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Sacred relic of Buddha featured in Hong Kong
By Ma Lie (China Daily)
Updated: 2004-05-25 22:27

The chartered plane carrying the sacred finger bone relic of Sakyamuni Buddha took off from Xi'an Xianyang International Airport Tuesday morning for a 10-day exhibition in Hong Kong starting Wednesday.

After a farewell ceremony attended by thousands of pious Buddhists, the sacred relic left home with a 75-person welcome delegation from Hong Kong, a 72-person escort delegation and a 30-person guard group from the mainland.

"This is a great event in Chinese cultural history and will evoke enormous repercussions in the mainland and Hong Kong, as well as in the Southeast Asia and other parts of the world," said Master Xue Cheng, chief monk of the Famen Temple and deputy head of the escort delegation.

The exhibition of the holy relic, a unique cultural asset and one of Chinese greatest national treasures, will expand the Buddhist themes of kindness and wisdom, and encourage peace, compassion and unity of the entire nation, Xue Cheng said.

The relic, worshipped by Buddhists around the world, is a part of Buddha's remains that were preserved after he achieved nirvana and was cremated, and it is the only finger bone relic of Sakyamuni in the world.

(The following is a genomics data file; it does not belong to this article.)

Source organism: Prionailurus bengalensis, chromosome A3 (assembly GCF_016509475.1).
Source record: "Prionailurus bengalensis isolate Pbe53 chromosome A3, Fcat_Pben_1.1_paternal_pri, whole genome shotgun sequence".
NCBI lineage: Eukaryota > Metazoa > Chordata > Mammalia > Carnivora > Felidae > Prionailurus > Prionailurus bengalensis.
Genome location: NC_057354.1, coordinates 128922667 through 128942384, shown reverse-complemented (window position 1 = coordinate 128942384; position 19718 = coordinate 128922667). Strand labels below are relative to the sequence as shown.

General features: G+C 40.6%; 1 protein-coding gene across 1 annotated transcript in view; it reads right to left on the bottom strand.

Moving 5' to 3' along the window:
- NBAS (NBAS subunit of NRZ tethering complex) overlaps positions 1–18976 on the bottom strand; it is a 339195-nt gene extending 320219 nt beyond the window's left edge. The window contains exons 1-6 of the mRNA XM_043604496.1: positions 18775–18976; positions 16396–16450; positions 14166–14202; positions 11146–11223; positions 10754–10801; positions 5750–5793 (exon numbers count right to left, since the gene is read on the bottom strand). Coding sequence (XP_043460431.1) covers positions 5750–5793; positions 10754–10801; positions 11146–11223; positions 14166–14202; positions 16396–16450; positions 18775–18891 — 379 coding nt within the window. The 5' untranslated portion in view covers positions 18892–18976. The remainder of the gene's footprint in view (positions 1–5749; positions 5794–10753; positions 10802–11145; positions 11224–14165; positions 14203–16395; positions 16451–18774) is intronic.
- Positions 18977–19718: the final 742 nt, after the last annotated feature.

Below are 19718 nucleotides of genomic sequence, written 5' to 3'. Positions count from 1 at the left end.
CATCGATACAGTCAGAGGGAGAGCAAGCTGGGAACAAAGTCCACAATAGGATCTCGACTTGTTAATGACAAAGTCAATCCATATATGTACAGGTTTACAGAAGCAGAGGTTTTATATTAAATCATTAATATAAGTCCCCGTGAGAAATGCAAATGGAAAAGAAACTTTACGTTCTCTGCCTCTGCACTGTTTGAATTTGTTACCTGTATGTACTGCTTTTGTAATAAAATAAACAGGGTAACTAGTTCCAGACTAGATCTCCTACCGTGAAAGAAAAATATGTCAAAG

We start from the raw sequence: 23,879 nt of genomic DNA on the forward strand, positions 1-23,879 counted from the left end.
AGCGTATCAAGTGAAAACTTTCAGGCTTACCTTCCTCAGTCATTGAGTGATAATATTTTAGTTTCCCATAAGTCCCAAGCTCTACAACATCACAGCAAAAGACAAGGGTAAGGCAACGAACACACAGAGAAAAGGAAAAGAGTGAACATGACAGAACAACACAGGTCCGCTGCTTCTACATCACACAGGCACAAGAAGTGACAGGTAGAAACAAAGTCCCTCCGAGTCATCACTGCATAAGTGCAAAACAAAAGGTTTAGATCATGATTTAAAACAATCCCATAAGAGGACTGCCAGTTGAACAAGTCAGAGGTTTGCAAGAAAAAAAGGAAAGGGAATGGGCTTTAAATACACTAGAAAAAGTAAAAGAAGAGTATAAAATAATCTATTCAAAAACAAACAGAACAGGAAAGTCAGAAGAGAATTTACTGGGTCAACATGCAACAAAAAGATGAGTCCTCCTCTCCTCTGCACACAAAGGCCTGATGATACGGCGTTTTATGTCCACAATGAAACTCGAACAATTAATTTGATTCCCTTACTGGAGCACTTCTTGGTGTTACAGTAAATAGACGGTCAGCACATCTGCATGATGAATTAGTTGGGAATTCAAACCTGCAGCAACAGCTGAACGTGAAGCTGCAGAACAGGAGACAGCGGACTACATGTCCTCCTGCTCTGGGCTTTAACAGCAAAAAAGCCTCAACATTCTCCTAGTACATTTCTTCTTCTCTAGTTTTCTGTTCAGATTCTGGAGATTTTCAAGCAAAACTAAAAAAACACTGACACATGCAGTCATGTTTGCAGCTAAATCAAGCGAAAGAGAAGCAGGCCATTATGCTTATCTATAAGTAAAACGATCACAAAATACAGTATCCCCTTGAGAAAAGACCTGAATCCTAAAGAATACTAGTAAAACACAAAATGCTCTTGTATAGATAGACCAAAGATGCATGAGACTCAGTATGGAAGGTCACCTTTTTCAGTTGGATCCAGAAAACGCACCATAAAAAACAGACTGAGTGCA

Sakyamuni, born in BC 565 and died in BC 485, was the founder of Buddhism. His remains were sent to many places in the world as holy relic for Buddhists to worship after his death. And Famen Temple was built some 1,500 years ago to house the sacred relic, according to historical records.

Since then, the relic had been worshipped by emperors of past dynasties and Buddhists in China, and the Famen Temple which is located in Shaanxi Province in Northwest China, became the holy land of Buddhism.

In AD 874, the holy relic was sealed in a crypt under a 47-metre high tower, and in April, 1987, Chinese archaeologists discovered the relic when they cleared up the foundation of the collapsed ancient tower.

The discovery made a great stir in the world and in the past 16 years, millions of Buddhists from home and abroad came to the Famen Temple to worship the relic.

In February, 2002, the sacred relic went to Taiwan for a 37-day exhibition and attracted some five million worshipers across the island province.

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